The budget recently passed by the DC Council includes two provisions that will benefit District adults who need basic skills education in order to achieve greater economic security. These investments are important because District adults without a high school diploma or equivalent are more than twice as likely to be poor as those with some college or an associate’s degree (see Figure), and our current system is not well-designed to help adult learners move from adult basic skills to get a GED and then on to post-secondary success.
One provision in the budget establishes an Adult Career Pathways Task Force housed by the Workforce Investment Council. With funding for a senior staff person and technical assistance (a total of $175,000), this task force has been charged with analyzing the current use of the District’s adult literacy dollars across agencies and funding streams, and developing a plan to better integrate adult literacy services with workforce and career training. These integrated services will enable adult learners to advance in workforce skills and knowledge at the same time as they advance in basic literacy, numeracy, and computer literacy. They will include industry-specific credentials and certifications so learners are building their earning capacity while increasing their literacy skills.
The District currently offers a variety of literacy programs, some better integrated with industry than others. When the programs are aligned properly into “career pathways,” they enable learners to move seamlessly from one level to the next by making sure that the exit criteria from one stage match the entrance criteria for the next. Career pathways are key to helping low-income adults at all stages of the education spectrum move toward greater economic security, whether they are starting at a third grade reading level or have already passed their GED. The Task Force is expected to have its recommendations by June 1, 2015.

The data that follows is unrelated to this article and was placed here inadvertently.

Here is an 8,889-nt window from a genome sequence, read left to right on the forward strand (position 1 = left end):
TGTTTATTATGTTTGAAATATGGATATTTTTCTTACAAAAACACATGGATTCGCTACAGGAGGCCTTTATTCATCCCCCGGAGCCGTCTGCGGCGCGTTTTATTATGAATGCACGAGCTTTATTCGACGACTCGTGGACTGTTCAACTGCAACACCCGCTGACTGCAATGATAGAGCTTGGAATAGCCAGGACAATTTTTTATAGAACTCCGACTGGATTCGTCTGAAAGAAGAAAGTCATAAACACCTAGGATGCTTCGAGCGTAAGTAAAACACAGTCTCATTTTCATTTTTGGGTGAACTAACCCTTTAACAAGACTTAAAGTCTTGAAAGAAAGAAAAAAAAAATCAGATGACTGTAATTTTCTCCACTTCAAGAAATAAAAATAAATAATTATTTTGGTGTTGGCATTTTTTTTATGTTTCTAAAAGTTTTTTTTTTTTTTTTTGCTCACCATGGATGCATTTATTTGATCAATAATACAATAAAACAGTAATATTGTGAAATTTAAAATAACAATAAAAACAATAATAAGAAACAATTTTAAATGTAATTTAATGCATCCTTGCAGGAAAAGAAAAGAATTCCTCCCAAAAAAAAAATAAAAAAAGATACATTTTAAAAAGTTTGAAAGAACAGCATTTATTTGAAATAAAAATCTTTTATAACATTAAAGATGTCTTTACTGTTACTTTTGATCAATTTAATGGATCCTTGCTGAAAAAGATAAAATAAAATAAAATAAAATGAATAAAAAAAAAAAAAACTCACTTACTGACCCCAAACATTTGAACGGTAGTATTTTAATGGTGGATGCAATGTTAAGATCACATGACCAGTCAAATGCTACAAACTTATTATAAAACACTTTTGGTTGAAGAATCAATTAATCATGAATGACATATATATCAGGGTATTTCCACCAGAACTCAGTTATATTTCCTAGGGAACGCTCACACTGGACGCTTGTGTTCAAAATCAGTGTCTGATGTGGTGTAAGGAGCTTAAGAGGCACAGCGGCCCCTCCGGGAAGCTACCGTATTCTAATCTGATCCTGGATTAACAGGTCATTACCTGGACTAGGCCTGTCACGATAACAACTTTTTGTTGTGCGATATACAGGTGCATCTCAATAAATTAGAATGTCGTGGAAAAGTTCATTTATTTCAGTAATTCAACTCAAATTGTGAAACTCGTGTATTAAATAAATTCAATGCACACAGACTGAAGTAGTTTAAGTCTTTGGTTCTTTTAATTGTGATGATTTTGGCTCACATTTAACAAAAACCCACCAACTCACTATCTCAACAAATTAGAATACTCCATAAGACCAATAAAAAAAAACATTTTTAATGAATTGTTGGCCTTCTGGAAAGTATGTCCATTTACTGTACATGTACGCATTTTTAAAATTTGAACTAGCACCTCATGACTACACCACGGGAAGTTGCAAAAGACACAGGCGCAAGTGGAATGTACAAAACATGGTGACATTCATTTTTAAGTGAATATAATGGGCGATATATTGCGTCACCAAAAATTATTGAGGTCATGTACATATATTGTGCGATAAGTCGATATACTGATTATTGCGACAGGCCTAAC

The second provision added funds to the Office of the State Superintendent of Education’s Post-Secondary and Career Education Division to provide clinical learning disability assessments for 200 adult learners. Why is this important? We know that students with disabilities are more likely to drop out of school, and thus are disproportionately represented in the adult learner population. People with documented learning disabilities are eligible for accommodations when they take high school equivalency and industry certification exams. For example, just as a blind student might be provided a computer that will read questions aloud, a student with a learning disability that affects memory might need additional time to complete a math test that relies on memorization of math facts. Without appropriate assessments and documentation, adults with learning disabilities may fail exams that they would otherwise be able to pass. However, it is not sufficient just to know that someone has a disability. The specific areas of disability must be named and must justify the specific accommodations requested. Good information about specific learning deficits has benefits in addition to test accommodations: instructors can use it to tailor instruction to help adults with disabilities master necessary skills.
We will be monitoring the implementation of these investments to ensure they produce better results for adult learners in the District.
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